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Education In Islam Unequivocally Derived Its Origins From A Symbiotic Relationship With Religious Instruction

By Zin Eddine Dadach

27th October 2020

“They said. ‘Glory to You! We have no knowledge except what You taught us. You, only You, are All-Knowing, All-Wise’” (Quran, 2:32).



The relationship between knowledge and our daily actions is a key topic in psychology and, according to Joachim Funke, it is not possible to act without knowledge [1].  However, every new-born baby has the instinct to latch on and suck milk rhythmically from the breast of their mother and that instinctive action needs knowledge, so Who gave them this knowledge in order to be able to live?

The other example that shows that Allah (SWT) is the One who teaches us everything is in the Quranic verse is: “And among you there is he who is brought back to the miserable age, so he knows nothing after having known” (Quran; 22:5). This state of forgetting even the names and faces of family members is known as Alzheimer’s disease, which usually affects people over sixty-five years of age. In this perspective, by His beautiful Names “The All-Knowing One” and “The Prime Light”,  Allah (SWT) is therefore the Absolute Teacher and the Absolute Guide of humanity as mentioned in the Quranic verse “And Allah taught Adam all the names” (Quran; 2:31).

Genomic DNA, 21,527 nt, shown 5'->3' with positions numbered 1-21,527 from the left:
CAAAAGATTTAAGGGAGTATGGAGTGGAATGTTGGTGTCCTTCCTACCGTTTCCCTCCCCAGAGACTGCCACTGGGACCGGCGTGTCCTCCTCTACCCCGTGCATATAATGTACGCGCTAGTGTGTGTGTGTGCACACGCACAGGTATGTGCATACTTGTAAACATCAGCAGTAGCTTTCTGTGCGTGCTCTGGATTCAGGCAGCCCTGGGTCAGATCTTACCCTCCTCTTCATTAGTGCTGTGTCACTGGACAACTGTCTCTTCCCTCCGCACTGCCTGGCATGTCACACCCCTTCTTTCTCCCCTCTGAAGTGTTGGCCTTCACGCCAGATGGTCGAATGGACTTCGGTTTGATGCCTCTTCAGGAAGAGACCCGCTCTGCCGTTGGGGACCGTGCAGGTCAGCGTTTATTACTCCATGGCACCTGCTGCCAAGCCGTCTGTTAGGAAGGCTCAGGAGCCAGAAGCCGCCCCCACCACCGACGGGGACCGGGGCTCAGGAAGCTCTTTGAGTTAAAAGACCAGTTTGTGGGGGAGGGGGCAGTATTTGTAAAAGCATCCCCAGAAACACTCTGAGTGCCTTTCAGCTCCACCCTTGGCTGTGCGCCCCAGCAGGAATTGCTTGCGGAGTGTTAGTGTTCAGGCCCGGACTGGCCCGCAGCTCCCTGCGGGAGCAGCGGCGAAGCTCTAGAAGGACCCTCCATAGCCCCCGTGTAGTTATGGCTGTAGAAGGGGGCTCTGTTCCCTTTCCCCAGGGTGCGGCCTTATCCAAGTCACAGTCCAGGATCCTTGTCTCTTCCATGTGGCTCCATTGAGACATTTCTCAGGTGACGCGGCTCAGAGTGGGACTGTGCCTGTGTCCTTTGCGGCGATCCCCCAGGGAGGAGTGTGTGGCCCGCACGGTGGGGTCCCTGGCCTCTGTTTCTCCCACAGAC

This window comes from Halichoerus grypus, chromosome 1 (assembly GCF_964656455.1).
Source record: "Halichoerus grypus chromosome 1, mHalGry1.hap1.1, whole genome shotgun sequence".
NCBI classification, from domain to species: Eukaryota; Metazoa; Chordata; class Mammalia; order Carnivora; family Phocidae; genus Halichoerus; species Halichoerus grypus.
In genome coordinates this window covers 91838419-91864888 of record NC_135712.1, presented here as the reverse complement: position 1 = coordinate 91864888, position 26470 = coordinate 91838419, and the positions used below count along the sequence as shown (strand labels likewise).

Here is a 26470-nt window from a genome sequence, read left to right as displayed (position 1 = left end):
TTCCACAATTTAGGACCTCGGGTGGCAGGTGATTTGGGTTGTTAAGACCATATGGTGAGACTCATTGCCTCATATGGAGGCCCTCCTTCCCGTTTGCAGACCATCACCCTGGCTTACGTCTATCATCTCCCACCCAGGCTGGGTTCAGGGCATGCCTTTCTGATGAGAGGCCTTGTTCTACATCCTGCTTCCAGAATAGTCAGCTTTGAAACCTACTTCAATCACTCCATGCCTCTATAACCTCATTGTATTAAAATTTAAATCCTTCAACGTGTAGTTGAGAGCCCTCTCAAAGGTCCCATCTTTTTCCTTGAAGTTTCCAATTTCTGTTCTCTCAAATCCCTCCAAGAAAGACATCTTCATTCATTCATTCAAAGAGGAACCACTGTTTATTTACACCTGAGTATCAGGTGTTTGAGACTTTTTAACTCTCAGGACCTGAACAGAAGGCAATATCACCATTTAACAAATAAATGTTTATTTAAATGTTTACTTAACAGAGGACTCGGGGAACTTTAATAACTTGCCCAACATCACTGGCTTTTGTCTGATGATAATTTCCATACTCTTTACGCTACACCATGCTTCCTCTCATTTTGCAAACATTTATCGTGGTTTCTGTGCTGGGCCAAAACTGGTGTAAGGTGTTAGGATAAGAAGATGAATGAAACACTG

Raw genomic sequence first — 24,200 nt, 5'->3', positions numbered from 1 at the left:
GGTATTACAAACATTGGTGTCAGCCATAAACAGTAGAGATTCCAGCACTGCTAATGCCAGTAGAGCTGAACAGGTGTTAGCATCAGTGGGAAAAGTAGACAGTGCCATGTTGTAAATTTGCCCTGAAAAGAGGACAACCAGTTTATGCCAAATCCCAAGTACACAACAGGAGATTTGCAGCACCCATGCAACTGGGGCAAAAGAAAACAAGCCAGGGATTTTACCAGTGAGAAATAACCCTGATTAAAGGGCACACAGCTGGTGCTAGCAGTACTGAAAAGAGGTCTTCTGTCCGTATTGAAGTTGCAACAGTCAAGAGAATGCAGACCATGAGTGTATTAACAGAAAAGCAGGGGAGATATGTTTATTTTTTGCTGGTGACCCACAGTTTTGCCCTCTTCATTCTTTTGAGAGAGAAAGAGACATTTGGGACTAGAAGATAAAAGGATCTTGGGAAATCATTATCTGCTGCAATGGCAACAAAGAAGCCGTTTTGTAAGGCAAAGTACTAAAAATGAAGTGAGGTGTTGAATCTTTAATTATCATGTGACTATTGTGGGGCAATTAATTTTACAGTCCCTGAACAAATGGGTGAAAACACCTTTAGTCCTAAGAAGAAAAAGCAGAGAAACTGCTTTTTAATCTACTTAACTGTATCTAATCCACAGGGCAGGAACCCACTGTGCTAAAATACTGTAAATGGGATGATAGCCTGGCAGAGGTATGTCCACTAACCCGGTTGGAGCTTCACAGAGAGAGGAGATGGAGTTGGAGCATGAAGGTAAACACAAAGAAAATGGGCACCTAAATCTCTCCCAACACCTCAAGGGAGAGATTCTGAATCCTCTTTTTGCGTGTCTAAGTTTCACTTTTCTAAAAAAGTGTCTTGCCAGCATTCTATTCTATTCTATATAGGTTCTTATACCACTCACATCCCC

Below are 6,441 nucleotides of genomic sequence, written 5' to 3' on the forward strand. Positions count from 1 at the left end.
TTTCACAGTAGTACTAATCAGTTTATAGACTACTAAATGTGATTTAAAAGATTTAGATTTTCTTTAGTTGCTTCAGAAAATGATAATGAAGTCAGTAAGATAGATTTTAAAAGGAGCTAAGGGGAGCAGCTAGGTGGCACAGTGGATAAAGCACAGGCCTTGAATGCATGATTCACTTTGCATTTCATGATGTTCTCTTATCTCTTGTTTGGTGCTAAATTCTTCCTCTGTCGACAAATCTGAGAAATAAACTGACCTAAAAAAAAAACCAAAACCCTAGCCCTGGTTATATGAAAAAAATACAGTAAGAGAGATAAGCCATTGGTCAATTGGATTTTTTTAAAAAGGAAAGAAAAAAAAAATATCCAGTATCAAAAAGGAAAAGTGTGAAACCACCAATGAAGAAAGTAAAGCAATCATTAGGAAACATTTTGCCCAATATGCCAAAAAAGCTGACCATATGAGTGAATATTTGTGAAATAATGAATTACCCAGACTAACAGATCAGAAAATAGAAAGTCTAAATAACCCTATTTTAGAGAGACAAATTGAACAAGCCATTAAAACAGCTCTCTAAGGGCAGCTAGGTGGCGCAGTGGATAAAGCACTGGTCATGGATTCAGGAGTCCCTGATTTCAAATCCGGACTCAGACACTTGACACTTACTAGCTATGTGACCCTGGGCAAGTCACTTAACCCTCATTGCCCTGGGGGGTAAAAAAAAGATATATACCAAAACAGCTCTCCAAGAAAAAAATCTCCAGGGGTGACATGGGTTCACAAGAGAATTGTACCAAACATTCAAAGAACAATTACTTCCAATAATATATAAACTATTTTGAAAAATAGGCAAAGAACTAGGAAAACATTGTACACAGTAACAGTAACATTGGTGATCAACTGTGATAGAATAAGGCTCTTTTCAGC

“Indeed, Allah conferred a great favour on the believers when He sent among them a Messenger from among themselves, reciting to them His verses (the Quran) and purifying them and instructing them the Book (Quran) and wisdom (Sunnah), while before that they had been in manifest error” (Quran; 3:164) [1]. 

The advent of the Noble Quran in the seventh century was quite revolutionary for the predominantly illiterate Arabian society. Since the Noble Quran is the book of Allah (SWT) and needed to be organically interacted with by means of reading and reciting its words, reading and writing for the purpose of accessing the full blessings of the Noble Quran was an aspiration for most Muslims. Thus, education in Islam unequivocally derived its origins from a symbiotic relationship with religious instruction.

Moreover, Islam has, from its inception, placed a high premium on education and has enjoyed a long and rich intellectual tradition. In fact, Islamic education is uniquely different from other types of educational theory and practice largely because of the all-encompassing influence of the Noble Quran. For example, the importance of education is repeatedly emphasized in the Noble Quran with frequent injunctions, such as “God will exalt those of you who believe and those who have knowledge to high degrees” (Quran58:11), “O my Lord! Increase me in knowledge” (Quran 20:114), and “As God has taught him, so let him write” (Quran 2:282).